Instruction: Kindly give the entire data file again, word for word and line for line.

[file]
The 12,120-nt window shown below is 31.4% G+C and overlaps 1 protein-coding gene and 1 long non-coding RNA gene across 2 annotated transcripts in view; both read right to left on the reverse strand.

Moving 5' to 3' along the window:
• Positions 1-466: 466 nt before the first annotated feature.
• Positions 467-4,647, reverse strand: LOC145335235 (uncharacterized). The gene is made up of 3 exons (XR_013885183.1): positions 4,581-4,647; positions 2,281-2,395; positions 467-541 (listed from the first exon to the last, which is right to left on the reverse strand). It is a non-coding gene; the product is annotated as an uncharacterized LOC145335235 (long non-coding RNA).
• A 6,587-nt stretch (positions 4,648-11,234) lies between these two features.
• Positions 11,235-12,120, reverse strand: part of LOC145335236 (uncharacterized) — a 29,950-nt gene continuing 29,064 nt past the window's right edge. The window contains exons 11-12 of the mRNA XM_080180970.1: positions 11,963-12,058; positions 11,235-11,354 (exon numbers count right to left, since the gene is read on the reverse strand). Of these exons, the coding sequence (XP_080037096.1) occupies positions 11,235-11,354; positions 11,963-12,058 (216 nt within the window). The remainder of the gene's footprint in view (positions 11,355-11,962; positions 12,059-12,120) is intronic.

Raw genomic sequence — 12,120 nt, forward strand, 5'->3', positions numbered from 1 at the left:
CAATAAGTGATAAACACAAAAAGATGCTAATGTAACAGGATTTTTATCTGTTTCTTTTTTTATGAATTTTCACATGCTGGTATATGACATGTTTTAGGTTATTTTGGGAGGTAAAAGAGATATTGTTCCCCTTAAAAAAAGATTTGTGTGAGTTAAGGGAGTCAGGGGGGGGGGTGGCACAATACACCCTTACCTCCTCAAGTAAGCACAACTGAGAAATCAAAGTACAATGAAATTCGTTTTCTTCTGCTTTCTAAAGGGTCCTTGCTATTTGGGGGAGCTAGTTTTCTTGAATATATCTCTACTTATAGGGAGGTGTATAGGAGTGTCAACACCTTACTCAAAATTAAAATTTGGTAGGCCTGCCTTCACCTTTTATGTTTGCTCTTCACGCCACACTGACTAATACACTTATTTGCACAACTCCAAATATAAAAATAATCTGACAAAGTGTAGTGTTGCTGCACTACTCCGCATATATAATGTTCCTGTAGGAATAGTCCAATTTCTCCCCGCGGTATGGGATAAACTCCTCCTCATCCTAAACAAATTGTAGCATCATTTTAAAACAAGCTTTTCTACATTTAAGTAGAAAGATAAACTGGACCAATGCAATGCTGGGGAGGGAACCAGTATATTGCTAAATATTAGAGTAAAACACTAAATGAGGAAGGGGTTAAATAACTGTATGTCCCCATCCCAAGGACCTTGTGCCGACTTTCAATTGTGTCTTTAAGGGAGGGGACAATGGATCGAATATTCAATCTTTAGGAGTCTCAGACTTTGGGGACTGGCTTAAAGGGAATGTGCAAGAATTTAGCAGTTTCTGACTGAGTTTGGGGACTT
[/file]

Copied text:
The 12,120-nt window shown below is 31.4% G+C and overlaps 1 protein-coding gene and 1 long non-coding RNA gene across 2 annotated transcripts in view; both read right to left on the reverse strand.

Moving 5' to 3' along the window:
• Positions 1-466: 466 nt before the first annotated feature.
• Positions 467-4,647, reverse strand: LOC145335235 (uncharacterized). The gene is made up of 3 exons (XR_013885183.1): positions 4,581-4,647; positions 2,281-2,395; positions 467-541 (listed from the first exon to the last, which is right to left on the reverse strand). It is a non-coding gene; the product is annotated as an uncharacterized LOC145335235 (long non-coding RNA).
• A 6,587-nt stretch (positions 4,648-11,234) lies between these two features.
• Positions 11,235-12,120, reverse strand: part of LOC145335236 (uncharacterized) — a 29,950-nt gene continuing 29,064 nt past the window's right edge. The window contains exons 11-12 of the mRNA XM_080180970.1: positions 11,963-12,058; positions 11,235-11,354 (exon numbers count right to left, since the gene is read on the reverse strand). Of these exons, the coding sequence (XP_080037096.1) occupies positions 11,235-11,354; positions 11,963-12,058 (216 nt within the window). The remainder of the gene's footprint in view (positions 11,355-11,962; positions 12,059-12,120) is intronic.

Raw genomic sequence — 12,120 nt, forward strand, 5'->3', positions numbered from 1 at the left:
CAATAAGTGATAAACACAAAAAGATGCTAATGTAACAGGATTTTTATCTGTTTCTTTTTTTATGAATTTTCACATGCTGGTATATGACATGTTTTAGGTTATTTTGGGAGGTAAAAGAGATATTGTTCCCCTTAAAAAAAGATTTGTGTGAGTTAAGGGAGTCAGGGGGGGGGGTGGCACAATACACCCTTACCTCCTCAAGTAAGCACAACTGAGAAATCAAAGTACAATGAAATTCGTTTTCTTCTGCTTTCTAAAGGGTCCTTGCTATTTGGGGGAGCTAGTTTTCTTGAATATATCTCTACTTATAGGGAGGTGTATAGGAGTGTCAACACCTTACTCAAAATTAAAATTTGGTAGGCCTGCCTTCACCTTTTATGTTTGCTCTTCACGCCACACTGACTAATACACTTATTTGCACAACTCCAAATATAAAAATAATCTGACAAAGTGTAGTGTTGCTGCACTACTCCGCATATATAATGTTCCTGTAGGAATAGTCCAATTTCTCCCCGCGGTATGGGATAAACTCCTCCTCATCCTAAACAAATTGTAGCATCATTTTAAAACAAGCTTTTCTACATTTAAGTAGAAAGATAAACTGGACCAATGCAATGCTGGGGAGGGAACCAGTATATTGCTAAATATTAGAGTAAAACACTAAATGAGGAAGGGGTTAAATAACTGTATGTCCCCATCCCAAGGACCTTGTGCCGACTTTCAATTGTGTCTTTAAGGGAGGGGACAATGGATCGAATATTCAATCTTTAGGAGTCTCAGACTTTGGGGACTGGCTTAAAGGGAATGTGCAAGAATTTAGCAGTTTCTGACTGAGTTTGGGGACTT